On this Uposatha day, I make up my mind to complete this disturbing "project" that has been postponed for a while: how to face unjust and cruel treatments.
No matter how cruelly been treated, whenever disturbances arise due to such treatments, we should immediately recite the Buddha's teaching:
"Others are cruel, we shall not be cruel" (MN8), so that effacement can be done.
Dhammapada 1. Pairs:
“He abused me, he struck me, he overpowered me, he robbed me.”
Those who harbor such thoughts do not still their hatred.
“He abused me, he struck me, he overpowered me, he robbed me.” Those who do not harbor
such thoughts still their hatred.
Hatred is never appeased by hatred in this world.
By non-hatred alone is hatred appeased.
This is a law eternal."
"Monks, even if bandits were to carve you up savagely, limb by limb, with a two-handled saw, he among you who let his heart get angered even at that would not be doing my bidding. Even then you should train yourselves: 'Our minds will be unaffected and we will say no evil words. We will remain compassionate for their welfare, with a mind of loving kindness and good will, and with no inner hate. We will keep pervading these people with a mind imbued with loving kindness and good will, beginning with them, we will keep pervading the all-encompassing world with a mind imbued with loving kindness and good will — abundant, expansive, immeasurable, free from hostility, free from ill will.' That's how you should train yourselves.
"Monks, if you attend constantly to this admonition on the simile of the saw, do you see any aspects of speech, slight or gross, that you could not endure?" [Practicing metta is the best way to stop abuses]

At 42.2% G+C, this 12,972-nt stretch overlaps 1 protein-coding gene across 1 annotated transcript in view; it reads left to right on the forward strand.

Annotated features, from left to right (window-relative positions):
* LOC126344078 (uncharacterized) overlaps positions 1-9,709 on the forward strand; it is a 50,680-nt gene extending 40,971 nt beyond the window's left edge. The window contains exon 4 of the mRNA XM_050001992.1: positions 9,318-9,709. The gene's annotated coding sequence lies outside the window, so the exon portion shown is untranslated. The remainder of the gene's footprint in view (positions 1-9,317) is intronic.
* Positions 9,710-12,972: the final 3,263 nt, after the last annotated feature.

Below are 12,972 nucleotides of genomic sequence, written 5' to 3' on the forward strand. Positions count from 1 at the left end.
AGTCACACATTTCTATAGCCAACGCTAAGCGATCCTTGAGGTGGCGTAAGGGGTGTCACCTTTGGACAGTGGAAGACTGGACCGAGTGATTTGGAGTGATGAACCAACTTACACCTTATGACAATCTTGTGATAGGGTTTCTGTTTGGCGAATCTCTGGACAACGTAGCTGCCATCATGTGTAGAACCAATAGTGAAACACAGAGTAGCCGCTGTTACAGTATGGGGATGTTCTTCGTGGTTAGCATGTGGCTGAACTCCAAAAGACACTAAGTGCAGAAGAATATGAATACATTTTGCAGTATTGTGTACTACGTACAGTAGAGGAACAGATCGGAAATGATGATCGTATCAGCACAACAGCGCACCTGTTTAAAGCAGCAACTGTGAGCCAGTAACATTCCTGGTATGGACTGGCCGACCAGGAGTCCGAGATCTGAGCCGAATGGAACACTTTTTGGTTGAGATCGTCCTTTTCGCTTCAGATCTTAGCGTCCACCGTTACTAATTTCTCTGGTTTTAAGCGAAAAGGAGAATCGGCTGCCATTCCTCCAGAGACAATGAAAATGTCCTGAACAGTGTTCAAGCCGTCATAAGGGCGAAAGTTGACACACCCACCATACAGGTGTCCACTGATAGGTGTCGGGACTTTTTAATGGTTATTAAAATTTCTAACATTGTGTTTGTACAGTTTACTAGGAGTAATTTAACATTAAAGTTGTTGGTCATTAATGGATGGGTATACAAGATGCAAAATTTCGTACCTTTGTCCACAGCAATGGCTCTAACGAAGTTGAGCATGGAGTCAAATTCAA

Then ask ourselves: "why did such a thing happen to YOU, not to someone else?"
-- "This is my karma. I must have treated others this way before and it’s now my turn to pay the debt. Don't fight back which will create new karma".
Also ask ourselves: "why are they treating you THIS way? Why can't you live in harmony with them?"
-- "It's partially due to your own fault -- you didn't do what you should have done but did what you shouldn't have done: you irritated them by ..., you aggravated them by ..., YOU actually made things worse."
And investigate internally "to the very heart of things:'What is the source of sorrow, lamentation, pain, grief and despair? How do they arise?"
--It's not the cruel, unjust words or actions of the worldlings that are causing us dukkha, but rather our identification with and grasping of the feeling, perception (which are actually only delusions), volition, consciousness and sense objects is causing us aversion/resentment and hence turmoils. The way to end such dukkha is not to seek externally and try those worldly means, but search internally to remove our identification/attachment to the aggregates. The way to end such trouble is not to look at others' faults and blame others ("you want to purify your own mind and cultivate yourself, right?"), but to find and remove our own defilements and abandon our own aversions/resentment of the cruel people and unjust treatment, which after all are actually all empty and not really important ("it's not you, it's not yours, it doesn't belong to you, it doesn't really matter") .
Now tell ourselves:
"All these are just for you to grow, to remove your attachments and defilements, and to make progress in the path. Shouldn't you thank these worldlings for providing you with the opportunity to cultivate and improve? You should really use the opportunity well to practice Yoniso Manasikara and Right Thinking (what an opportunity for this!), investigate the dependent arising and passing away of feelings, perceptions, and especially your intentions/thoughts – are they really wholesome and beneficial, have you really possessed the 2nd factor of the path -- Right intention/thinking?"
"Now try to love these trouble makers. Don’t waste your energy and time to find their faults and blame these worldlings, or intentionally/sub-consciously revenge. If you want these people to be kinder to you, you have to be extra forgiving and kind to them first. Or even better, try to send metta to them unconditionally without expectation of any return. Forgiveness and metta are the best gift you can give to them, and to yourself".
May all of us lots of peace and progress in our practice, while facing whatever cruel and unjust treatments.
Last edited by starter
on Thu Nov 21, 2013 12:08 am, edited 7 times in total.